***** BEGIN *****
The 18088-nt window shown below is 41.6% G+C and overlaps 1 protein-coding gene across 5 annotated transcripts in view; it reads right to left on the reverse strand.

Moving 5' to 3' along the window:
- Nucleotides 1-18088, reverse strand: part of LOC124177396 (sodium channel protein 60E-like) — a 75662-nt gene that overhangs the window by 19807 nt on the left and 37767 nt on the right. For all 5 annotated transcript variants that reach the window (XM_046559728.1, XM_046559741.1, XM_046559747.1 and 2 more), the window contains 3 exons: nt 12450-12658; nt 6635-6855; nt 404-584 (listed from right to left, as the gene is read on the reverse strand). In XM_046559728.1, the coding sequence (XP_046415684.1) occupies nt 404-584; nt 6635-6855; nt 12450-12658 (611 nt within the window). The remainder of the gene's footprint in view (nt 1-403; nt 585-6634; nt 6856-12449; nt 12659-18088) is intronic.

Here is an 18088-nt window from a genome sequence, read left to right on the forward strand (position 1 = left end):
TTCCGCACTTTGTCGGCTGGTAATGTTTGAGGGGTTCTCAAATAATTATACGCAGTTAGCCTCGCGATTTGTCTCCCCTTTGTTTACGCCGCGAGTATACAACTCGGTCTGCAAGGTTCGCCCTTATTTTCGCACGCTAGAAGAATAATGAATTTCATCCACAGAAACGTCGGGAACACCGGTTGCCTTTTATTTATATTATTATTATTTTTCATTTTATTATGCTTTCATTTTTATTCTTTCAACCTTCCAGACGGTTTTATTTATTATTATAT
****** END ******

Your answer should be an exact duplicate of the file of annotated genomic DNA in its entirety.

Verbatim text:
The 18088-nt window shown below is 41.6% G+C and overlaps 1 protein-coding gene across 5 annotated transcripts in view; it reads right to left on the reverse strand.

Moving 5' to 3' along the window:
- Nucleotides 1-18088, reverse strand: part of LOC124177396 (sodium channel protein 60E-like) — a 75662-nt gene that overhangs the window by 19807 nt on the left and 37767 nt on the right. For all 5 annotated transcript variants that reach the window (XM_046559728.1, XM_046559741.1, XM_046559747.1 and 2 more), the window contains 3 exons: nt 12450-12658; nt 6635-6855; nt 404-584 (listed from right to left, as the gene is read on the reverse strand). In XM_046559728.1, the coding sequence (XP_046415684.1) occupies nt 404-584; nt 6635-6855; nt 12450-12658 (611 nt within the window). The remainder of the gene's footprint in view (nt 1-403; nt 585-6634; nt 6856-12449; nt 12659-18088) is intronic.

Here is an 18088-nt window from a genome sequence, read left to right on the forward strand (position 1 = left end):
TTCCGCACTTTGTCGGCTGGTAATGTTTGAGGGGTTCTCAAATAATTATACGCAGTTAGCCTCGCGATTTGTCTCCCCTTTGTTTACGCCGCGAGTATACAACTCGGTCTGCAAGGTTCGCCCTTATTTTCGCACGCTAGAAGAATAATGAATTTCATCCACAGAAACGTCGGGAACACCGGTTGCCTTTTATTTATATTATTATTATTTTTCATTTTATTATGCTTTCATTTTTATTCTTTCAACCTTCCAGACGGTTTTATTTATTATTATAT